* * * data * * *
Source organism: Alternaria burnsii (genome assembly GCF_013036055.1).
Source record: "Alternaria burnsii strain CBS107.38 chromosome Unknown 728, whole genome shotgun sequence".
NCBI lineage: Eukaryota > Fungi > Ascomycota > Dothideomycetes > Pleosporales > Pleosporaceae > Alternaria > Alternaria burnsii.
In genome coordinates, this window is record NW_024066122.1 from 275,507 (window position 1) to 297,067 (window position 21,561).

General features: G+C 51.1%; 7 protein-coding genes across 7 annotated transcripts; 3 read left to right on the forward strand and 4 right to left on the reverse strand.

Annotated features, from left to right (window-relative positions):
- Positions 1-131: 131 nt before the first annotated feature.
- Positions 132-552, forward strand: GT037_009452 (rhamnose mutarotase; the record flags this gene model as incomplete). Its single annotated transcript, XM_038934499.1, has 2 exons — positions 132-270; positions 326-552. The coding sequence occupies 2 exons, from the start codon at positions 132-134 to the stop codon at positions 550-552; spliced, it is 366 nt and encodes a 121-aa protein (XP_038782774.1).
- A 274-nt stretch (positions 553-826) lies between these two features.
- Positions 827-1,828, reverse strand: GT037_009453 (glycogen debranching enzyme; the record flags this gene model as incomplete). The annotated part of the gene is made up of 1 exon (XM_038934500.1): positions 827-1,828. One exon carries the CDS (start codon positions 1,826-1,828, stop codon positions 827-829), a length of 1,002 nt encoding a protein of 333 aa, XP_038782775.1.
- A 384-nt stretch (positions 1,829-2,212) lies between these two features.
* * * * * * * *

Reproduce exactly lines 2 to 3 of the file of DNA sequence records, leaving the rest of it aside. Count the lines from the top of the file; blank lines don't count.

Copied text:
Source record: "Alternaria burnsii strain CBS107.38 chromosome Unknown 728, whole genome shotgun sequence".
NCBI lineage: Eukaryota > Fungi > Ascomycota > Dothideomycetes > Pleosporales > Pleosporaceae > Alternaria > Alternaria burnsii.